Weyerbacher Brewing Co.
from United States (Pennsylvania)
241st highest rated brewery (of 635)
Highest RatedSlam Dunkel (78 / 100) Average score64 / 100 (Solid)
Lowest RatedOld Heathen Imperial Stout (37 / 100) Number Tried11
Blithering Idiot
Reviewed by Jez on 22.01.14 in bottle
50 / 100
(Not Great)
12oz bottle purchased from Leura Cellars in the Blue Mountains. No freshness date.

Pours a very hazy brown amber, and despite what I thought was a careful pour, leaving the dregs in the bottle, there are stacks of floating bits in the glass. Head forms a tight ring after bubbling up initially. Body feels heavy, carbonation is fine, but minimal. No lacing. Looks okay.

Nose is sweet but dry, with sherry characters and a slight oxidised note coming through. Booze is certainly noticeable, as is a slight dusty pepper character that's almost the memory of hops. It's decent enough, but not very complex, and smelling a little tired.

Taste is similar in many ways. Papery oxidation comes through a fair bit on the front and mid-palate, more sherry notes, booted along by a strong alcohol kick. Sweetness is actually pretty minimal: at the very least, it's tied heavily to the booze, which is pretty dominating. Bitterness on the back, partly medicinal from the booziness, and perhaps partially from hops. Feel is almost astringent and burning like hot cognac.

Pretty hard to drink, and without the complexities or flavours that warrant the level of booziness. It's a big beer, but it doesn't justify being as big as it is.
appearance: 3.5 | aroma: 3.5 | taste: 3.0 | feel: 2.5 | drinkability: 2.5
Hops Infusion
Reviewed by Jez on 08.09.12 in bottle
61 / 100
Unlabelled bottle purchased from Slowbeer.

Pours a pretty deep ruddy amber colour, with a filmy, but slightly frothy yellow-white head. Consistency of the head is bubbly, somewhat, but it leaves pretty solid fine lacing. The body looks very pleasantly heavy, and holds carbonation well when tilted. Overall, it's not a bad looking brew.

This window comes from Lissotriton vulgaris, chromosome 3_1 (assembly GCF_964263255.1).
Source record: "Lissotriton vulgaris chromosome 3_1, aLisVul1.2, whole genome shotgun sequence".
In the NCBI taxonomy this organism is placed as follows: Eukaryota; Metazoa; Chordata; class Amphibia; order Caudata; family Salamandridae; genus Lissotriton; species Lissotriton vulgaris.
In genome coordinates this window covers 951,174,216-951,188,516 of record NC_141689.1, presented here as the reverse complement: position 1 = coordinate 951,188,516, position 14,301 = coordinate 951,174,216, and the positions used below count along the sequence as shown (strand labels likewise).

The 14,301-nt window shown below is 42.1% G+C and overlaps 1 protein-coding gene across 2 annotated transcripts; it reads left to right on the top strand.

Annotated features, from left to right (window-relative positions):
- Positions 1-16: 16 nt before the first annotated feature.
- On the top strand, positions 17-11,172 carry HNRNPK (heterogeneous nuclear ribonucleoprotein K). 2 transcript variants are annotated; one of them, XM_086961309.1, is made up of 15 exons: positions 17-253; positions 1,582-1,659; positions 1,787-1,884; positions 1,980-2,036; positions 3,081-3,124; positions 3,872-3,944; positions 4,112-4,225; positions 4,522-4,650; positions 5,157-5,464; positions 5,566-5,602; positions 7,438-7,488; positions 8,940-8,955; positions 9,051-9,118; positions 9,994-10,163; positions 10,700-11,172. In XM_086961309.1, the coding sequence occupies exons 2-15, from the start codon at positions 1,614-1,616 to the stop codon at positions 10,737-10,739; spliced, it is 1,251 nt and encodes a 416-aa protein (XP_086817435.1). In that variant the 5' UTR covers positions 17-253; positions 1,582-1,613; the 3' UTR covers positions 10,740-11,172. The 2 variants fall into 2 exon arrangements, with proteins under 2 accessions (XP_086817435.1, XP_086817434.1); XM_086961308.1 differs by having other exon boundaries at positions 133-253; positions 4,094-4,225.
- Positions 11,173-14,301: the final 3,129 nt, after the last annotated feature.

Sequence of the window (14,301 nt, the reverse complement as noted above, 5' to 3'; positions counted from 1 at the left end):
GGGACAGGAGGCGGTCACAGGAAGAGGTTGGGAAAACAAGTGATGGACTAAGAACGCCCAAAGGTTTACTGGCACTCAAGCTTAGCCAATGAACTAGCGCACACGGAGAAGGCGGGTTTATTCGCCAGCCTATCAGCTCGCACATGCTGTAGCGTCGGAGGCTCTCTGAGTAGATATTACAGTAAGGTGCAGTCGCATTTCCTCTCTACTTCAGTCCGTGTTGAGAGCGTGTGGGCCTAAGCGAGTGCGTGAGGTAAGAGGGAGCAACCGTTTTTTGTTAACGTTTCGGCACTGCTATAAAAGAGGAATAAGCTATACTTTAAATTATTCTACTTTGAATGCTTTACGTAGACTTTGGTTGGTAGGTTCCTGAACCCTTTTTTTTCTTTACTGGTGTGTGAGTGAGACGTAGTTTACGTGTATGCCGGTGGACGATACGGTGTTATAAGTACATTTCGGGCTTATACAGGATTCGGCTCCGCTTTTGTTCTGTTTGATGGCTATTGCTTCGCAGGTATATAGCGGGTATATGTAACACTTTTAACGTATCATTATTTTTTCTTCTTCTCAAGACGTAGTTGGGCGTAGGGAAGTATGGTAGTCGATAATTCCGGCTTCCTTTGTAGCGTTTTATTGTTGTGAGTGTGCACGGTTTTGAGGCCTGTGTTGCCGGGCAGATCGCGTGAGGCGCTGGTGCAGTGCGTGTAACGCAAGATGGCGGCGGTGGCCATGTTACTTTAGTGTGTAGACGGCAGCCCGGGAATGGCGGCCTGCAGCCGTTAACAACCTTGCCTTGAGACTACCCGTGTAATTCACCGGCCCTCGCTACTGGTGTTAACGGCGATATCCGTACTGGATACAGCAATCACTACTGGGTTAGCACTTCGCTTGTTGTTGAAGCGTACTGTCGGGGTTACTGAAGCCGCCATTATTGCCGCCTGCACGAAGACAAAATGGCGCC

Nose is quite sticky and, it has to be said, overly sweet. Big caramel malt characters come through quite strongly, oddly sharpened and extended by the hops, which are a little muted, but still provide a resiny edge to the malt. The hops themselves give alternately resin, dust and capsicain, along with a continual brusque earthiness. It's not bad, but it's not magnificent either.

Taste is similar, although the sweetness isn't as pronounced as I thought it was going to be. Here we get more peppery hop characters that meld into an earthy, slightly herbal greenness on the back palate, and a mild, slightly grainy maltiness which floats along without purpose. Very minimal bitterness, even in the finish, although there are still lingering resin aromatics trailing off at the very end.

Overall, this is a pretty generic IPA, or perhaps even a slightly substandard one. It's either too sweet or too bland, neither of which is a good descriptor for a good IPA. I was left pretty underwhelmed.

appearance: 4.0 | aroma: 3.5 | taste: 3.5 | feel: 3.5 | drinkability: 3.0
Old Heathen Imperial Stout
Reviewed by Jez on 08.09.12 in bottle
37 / 100
Bottle purchased from Slowbeer.

Pours a slightly clear brown colour—certainly clear at the edges at least, with a rather insipid ring of mild brown bubbles. Body obviously has a bit of weight behind it, but it seems very fluid and it doesn't hold carbonation very well. Overall, it looks a bit lacklustre for an Imperial Stout.

Nose is sweet and malty, but with the grainy genericness of malt extract. Slight dusty coffee overtones, but very muted. Really, it smells a lot like malt extract and not much else: it's sweet and heavy, but without depth, complexity or the true roastiness I expect from an RIS.